Antique Leather - Vintage Leather
When it comes to old leather the words "antique leather" and "patina" spring to mind. However, they are two different things.
The term "antique leather" usually applies either to furniture which is over 100 years old, or leather which has been given an antique look.
Antique leather due to the age
"Antique leather" can be described so because of its age. Objects are classed as antiques when they are about 100 years old. Rarely when 50 years old.
Antique Leather due to age: Leather luggage, antique book cover, antique chairs, shoes, embossed folder, antique leather wallpaper.
Antique leather due to the optics
We also call it antique leather when it has an old leather look. Mostly, this term is used with Chesterfield furniture, desk tops and embossed chairs. In this case, it is not the age of the leather but its look that counts. However, the term "vintage leather" is widely used for the appearance of old leather.
The antique leather look is created by contrasting colours. For example, Pull Up leathers have a wax or oil coating that quickly builds up patina just through normal use.
Antique Leather due to appearance: The rest are older Chesterfield sofas, but not old enough to classify as antique.
Patina appears when the leather changes due to ageing, but it is still attractive. A historic column with little cracks, or an old wooden ship with many signs of ageing can still be beautiful - like an old painting - even though they are damaged. It's the same with leather. A leather with patina doesn’t have to be 100 years old, it just needs to have the look of antique leather. In other words, showing signs of use which look to have aged well.
There are different types of patina formation, which can usually occur in combination:
- Change in color: The change in color is manifested by various causes. Over time, dirt settles in the depths of the grain and darkens the depths of the grain. This is an effect that is also artificially created with antique leather to make the leather appear old and used with a beautiful patina. Another point of color change are the signs of use. The surface color wears away and the underlying color or leather is revealed, causing color changes. Even cracks in the leather due to aging can appear as a beautiful patina, even if the damage is already obvious.
- Change in the degree of gloss: Matt leather has a rougher surface than shiny leather. The degree of gloss of pigmented leather is determined by the top coat, which is applied as the final phase of pigment finishing. Over time, this roughness will flatten out by filling up the indentations of the roughness with care products, sweat and dirt which makes the leather shinier.
- Changes in the leather surface due to creases and waves: leather, when it has been reupholstered, is tighter on the surface than later on. With use, stress and movement of the leather, the fiber structure stretches over time and the leather becomes wavy or wrinkled.
In most cases, the soiling in the depths of the grain can be removed well with the COLOURLOCK Leather Cleaner and the COLOURLOCK Leather Cleaning Brush, and the degree of shine of the leather often becomes significantly duller again with thorough cleaning. Even color damage can be easily repaired as long as it has not damaged the substance of the leather too badly. When it comes to wrinkling and creases, it's not that easy. But you can also consult a saddler who is the right specialist if simple means don't help.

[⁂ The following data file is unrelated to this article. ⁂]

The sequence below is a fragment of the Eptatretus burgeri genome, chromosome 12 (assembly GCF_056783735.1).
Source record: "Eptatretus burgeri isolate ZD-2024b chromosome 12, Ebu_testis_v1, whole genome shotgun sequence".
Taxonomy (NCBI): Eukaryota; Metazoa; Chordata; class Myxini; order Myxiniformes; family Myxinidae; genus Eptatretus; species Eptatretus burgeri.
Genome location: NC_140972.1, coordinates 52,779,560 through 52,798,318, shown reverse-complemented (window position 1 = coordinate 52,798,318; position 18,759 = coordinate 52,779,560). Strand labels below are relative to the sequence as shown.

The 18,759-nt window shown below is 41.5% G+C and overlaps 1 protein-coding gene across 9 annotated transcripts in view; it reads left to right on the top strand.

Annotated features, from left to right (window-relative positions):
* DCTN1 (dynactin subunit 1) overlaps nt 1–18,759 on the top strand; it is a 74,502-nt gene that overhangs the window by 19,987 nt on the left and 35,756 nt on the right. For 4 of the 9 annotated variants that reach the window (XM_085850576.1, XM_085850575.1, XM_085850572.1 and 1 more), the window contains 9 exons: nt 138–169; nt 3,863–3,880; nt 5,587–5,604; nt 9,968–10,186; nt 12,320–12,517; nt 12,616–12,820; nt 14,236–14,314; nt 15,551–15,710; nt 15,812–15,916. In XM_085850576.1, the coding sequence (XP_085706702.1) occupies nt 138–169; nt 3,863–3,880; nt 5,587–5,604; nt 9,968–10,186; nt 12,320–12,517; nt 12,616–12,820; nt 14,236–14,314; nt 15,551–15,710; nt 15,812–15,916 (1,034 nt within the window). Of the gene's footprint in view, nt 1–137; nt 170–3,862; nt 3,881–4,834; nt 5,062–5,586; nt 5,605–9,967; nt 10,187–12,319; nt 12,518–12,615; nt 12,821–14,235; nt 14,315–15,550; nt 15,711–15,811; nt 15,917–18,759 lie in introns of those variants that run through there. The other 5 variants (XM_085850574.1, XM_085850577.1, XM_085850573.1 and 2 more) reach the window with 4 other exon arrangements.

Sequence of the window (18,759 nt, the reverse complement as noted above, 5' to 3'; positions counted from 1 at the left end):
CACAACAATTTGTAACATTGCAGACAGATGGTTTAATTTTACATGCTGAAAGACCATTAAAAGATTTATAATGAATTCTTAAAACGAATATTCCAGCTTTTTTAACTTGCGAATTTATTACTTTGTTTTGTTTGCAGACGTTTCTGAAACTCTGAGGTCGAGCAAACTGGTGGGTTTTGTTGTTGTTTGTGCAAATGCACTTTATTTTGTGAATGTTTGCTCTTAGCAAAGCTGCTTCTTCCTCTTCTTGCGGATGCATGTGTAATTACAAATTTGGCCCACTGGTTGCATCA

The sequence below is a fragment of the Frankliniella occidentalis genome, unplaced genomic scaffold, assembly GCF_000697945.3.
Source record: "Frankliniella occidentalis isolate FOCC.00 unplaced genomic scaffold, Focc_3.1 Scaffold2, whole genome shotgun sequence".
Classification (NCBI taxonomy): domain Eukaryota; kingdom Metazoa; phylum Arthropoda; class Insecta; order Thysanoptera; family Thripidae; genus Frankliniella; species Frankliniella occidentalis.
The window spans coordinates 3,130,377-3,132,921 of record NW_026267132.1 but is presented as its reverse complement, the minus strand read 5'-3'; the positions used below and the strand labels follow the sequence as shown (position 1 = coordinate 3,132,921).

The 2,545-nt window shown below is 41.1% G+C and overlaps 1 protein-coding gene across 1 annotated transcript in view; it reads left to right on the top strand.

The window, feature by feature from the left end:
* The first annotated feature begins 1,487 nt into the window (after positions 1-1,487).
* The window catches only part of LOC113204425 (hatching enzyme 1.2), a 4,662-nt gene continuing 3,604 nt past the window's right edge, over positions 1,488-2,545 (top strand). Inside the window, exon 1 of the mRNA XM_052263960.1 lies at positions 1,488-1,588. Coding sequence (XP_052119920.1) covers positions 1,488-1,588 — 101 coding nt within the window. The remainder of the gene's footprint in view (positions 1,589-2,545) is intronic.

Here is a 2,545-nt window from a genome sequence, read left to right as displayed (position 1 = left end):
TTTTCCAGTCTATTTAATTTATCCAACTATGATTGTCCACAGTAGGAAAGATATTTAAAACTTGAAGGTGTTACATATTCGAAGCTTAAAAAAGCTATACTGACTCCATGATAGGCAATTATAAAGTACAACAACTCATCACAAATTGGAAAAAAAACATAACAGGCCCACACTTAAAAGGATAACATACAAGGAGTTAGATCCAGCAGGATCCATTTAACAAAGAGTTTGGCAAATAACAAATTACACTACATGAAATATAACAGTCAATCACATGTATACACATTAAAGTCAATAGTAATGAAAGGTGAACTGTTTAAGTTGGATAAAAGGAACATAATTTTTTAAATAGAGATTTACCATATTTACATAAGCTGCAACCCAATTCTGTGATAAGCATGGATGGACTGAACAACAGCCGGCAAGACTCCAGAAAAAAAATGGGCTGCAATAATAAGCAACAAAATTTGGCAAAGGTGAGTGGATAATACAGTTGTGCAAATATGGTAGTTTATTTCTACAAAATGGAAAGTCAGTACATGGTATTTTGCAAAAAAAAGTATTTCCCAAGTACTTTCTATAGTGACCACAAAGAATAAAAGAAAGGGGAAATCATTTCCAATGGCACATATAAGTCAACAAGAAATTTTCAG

Comparison of old and new. The resulting patina is clearly visible: color change, change in gloss level, wrinkling.
Nice patina from leather that has aged gracefully with patina on the left, new leather on the right, but it looks sterile in an old vehicle.
Old-timer seats with a beautiful patina, even if the leather is already partially torn.
Patina adds to the value of a classic car. Dirt and abrasions are not considered damages.
Upholstery leather: Even if the leather already has colour differences and ageing traces, it has a beautiful patina.
In this case the leather is broken and no longer beautiful. Therefore, it is not considered patina.
Worn and brittle leather is better described as soiled and brittle, rather than with patina. However, the armrest has a residual patina.
Patination is the process of making leather look like old leather. This is usually achieved by applying a a semi-transparent darker hue on Chesterfield furniture. The leather is then called rub-off leather.
Image 1 still doesn’t have a patina. - Image 2 has little patina. - Image 3 is intensively patinated.
Different patinated antique leather or rub-off leather effects.
Today the leather can be bought with antique finish. Previously, furniture was partially coated with a dark colour, hence the term rub-off leather as it looks as if the colour has rubbed off.
Antique leather with signs of age can be restored depending on its condition. In the case of high-quality and historical objects, one should turn to professionally qualified restorers. Experienced leather repair shops are the right contact for collector's items. The existing substance of the leather must be checked and it must be stabilized and optically enhanced as carefully as possible.
Before and after pictures of the restoration of a beautiful leather folder with use of COLOURLOCK Antique Finish.
Before and after pictures of use of COLOURLOCK Antique Finish.
Videos about the processing of antique leather
The patination of classic car leather in the leather workshop.
The post-patination of an antique folder.
The leather repair workshop: The patination of worn antique leather.
COLOURLOCK Antique Finish - COLOURLOCK Elephant Leather Preserver.
The refreshing of a thick aniline leather in the leather workshop by preserving the patina.
- Antique leather chairs
- Club chairs
- Rub off leather - Rub off finish
- Chesterfield furniture
- Vintage leather